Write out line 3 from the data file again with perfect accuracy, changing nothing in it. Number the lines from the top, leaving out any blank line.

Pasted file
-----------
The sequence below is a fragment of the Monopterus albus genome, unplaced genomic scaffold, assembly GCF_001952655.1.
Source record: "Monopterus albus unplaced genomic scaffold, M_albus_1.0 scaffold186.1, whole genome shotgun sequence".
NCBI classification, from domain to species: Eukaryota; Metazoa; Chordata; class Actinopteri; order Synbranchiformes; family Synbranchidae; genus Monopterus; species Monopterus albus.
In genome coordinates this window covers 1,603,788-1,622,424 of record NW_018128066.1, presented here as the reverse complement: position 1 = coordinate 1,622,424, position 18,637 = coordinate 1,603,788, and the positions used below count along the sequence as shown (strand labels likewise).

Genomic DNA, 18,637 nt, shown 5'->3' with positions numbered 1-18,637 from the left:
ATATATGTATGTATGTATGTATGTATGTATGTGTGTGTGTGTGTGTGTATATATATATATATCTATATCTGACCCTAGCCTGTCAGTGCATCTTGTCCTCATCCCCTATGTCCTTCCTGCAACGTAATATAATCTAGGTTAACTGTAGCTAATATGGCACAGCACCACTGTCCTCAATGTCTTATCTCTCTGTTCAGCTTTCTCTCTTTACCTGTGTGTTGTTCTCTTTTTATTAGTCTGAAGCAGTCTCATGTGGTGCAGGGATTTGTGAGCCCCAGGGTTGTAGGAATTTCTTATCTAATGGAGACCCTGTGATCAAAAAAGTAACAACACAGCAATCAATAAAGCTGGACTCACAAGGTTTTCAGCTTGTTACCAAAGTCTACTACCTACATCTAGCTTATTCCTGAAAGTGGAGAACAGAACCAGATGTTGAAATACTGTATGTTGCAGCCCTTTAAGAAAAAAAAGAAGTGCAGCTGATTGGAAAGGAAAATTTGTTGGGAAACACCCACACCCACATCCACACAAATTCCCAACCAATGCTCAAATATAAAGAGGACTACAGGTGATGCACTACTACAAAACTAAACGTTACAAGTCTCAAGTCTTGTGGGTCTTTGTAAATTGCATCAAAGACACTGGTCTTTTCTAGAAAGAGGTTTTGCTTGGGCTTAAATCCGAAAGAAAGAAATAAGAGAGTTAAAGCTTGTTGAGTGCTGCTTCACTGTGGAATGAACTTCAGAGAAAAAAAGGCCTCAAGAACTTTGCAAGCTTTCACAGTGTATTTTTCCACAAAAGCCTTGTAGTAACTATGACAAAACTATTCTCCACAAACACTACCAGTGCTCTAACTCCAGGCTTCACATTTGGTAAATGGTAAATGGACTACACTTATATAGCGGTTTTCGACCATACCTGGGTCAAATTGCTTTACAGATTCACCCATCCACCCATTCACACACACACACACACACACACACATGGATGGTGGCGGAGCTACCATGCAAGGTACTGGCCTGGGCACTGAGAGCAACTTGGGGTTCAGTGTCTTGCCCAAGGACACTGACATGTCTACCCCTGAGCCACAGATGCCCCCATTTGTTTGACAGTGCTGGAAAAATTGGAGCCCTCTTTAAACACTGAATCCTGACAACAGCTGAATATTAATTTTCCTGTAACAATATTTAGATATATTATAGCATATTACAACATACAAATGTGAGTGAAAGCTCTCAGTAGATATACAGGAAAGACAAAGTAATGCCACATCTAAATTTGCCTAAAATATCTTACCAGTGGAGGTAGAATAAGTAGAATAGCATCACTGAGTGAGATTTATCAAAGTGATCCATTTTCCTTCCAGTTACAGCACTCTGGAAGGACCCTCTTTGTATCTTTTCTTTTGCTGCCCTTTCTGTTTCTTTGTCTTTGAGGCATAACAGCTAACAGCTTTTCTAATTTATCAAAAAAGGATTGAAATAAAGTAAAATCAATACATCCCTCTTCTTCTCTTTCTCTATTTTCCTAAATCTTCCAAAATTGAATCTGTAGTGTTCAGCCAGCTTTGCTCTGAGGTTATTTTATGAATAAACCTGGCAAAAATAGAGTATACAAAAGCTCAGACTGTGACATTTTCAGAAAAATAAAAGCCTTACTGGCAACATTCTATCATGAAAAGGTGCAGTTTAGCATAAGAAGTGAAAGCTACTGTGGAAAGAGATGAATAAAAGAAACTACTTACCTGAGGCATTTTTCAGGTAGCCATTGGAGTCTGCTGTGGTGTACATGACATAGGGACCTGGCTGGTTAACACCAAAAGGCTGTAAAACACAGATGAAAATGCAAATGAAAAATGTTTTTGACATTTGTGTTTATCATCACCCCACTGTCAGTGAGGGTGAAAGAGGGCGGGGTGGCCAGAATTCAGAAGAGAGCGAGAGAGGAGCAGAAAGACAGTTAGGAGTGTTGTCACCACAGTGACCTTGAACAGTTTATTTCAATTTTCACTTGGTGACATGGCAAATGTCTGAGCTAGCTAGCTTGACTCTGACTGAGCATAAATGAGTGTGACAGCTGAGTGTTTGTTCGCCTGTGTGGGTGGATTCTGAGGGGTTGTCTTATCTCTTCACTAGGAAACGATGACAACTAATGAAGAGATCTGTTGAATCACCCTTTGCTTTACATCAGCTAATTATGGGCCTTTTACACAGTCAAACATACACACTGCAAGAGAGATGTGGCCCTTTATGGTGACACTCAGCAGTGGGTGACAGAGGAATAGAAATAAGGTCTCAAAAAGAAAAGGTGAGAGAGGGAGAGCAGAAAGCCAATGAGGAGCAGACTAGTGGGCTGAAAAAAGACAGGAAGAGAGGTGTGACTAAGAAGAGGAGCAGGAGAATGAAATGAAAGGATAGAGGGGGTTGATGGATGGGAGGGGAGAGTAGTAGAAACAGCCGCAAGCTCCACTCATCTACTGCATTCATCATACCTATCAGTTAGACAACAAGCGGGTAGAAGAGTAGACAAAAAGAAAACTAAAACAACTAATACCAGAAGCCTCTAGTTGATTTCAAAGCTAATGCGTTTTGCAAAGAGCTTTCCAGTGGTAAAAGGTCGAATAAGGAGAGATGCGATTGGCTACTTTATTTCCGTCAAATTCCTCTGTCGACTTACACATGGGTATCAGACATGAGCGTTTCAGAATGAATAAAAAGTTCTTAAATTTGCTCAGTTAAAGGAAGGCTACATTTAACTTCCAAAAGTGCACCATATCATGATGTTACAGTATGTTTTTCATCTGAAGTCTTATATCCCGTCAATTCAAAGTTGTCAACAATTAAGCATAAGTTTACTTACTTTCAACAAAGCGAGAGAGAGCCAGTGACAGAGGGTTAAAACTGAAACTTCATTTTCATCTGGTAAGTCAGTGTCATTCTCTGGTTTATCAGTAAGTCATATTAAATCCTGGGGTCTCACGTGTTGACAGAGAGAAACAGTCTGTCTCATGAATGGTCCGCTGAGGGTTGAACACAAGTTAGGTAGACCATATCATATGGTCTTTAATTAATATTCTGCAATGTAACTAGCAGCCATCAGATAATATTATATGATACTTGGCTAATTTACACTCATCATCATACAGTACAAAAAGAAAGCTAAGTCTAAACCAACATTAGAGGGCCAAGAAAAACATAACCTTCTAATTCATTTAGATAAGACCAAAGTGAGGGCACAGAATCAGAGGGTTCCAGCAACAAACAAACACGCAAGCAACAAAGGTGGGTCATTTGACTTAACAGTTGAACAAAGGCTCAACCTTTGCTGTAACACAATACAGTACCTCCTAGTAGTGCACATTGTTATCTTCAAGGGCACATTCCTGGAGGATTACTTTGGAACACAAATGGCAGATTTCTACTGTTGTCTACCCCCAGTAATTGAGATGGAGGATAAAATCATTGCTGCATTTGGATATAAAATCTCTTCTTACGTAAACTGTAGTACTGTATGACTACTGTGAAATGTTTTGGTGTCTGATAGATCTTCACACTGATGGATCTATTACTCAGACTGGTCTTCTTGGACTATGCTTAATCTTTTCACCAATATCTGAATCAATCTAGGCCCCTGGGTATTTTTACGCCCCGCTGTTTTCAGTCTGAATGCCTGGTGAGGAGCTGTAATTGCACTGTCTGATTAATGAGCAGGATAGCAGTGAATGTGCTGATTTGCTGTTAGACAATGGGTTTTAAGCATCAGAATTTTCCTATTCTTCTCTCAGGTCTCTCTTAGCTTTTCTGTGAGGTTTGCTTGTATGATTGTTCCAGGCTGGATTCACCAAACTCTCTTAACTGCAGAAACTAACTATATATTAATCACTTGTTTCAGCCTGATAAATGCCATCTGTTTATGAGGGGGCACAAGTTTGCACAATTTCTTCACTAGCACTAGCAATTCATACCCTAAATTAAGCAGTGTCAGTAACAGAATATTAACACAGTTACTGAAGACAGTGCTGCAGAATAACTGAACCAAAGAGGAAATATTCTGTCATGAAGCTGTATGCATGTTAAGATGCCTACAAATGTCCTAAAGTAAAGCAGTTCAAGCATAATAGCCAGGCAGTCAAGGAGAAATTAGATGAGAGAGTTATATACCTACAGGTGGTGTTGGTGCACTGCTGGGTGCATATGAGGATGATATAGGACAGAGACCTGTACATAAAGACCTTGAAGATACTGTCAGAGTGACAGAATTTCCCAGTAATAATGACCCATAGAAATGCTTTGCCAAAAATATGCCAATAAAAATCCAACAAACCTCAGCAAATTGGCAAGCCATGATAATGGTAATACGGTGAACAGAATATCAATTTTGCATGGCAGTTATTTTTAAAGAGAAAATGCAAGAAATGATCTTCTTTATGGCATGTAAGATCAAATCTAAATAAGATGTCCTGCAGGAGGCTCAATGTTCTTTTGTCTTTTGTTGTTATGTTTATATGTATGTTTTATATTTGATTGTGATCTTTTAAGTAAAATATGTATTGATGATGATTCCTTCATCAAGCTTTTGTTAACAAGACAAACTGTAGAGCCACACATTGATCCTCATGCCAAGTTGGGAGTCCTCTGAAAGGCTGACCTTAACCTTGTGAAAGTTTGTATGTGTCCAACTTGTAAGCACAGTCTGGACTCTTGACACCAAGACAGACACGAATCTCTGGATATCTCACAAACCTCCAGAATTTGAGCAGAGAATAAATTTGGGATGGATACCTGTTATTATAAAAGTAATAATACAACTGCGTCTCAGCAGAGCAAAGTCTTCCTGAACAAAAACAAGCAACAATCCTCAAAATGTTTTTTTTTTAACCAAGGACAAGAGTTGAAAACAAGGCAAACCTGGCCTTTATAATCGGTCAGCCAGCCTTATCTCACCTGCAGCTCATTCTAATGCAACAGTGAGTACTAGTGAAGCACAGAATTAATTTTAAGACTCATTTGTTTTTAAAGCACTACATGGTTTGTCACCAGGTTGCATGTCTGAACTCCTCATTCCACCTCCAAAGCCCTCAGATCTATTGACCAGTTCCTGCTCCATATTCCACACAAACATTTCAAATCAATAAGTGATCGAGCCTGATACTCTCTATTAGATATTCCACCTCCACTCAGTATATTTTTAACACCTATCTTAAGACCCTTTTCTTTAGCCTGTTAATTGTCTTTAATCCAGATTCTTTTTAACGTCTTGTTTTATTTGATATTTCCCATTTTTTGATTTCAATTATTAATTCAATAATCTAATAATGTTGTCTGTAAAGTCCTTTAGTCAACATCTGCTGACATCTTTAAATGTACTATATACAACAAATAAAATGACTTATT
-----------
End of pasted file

NCBI classification, from domain to species: Eukaryota; Metazoa; Chordata; class Actinopteri; order Synbranchiformes; family Synbranchidae; genus Monopterus; species Monopterus albus.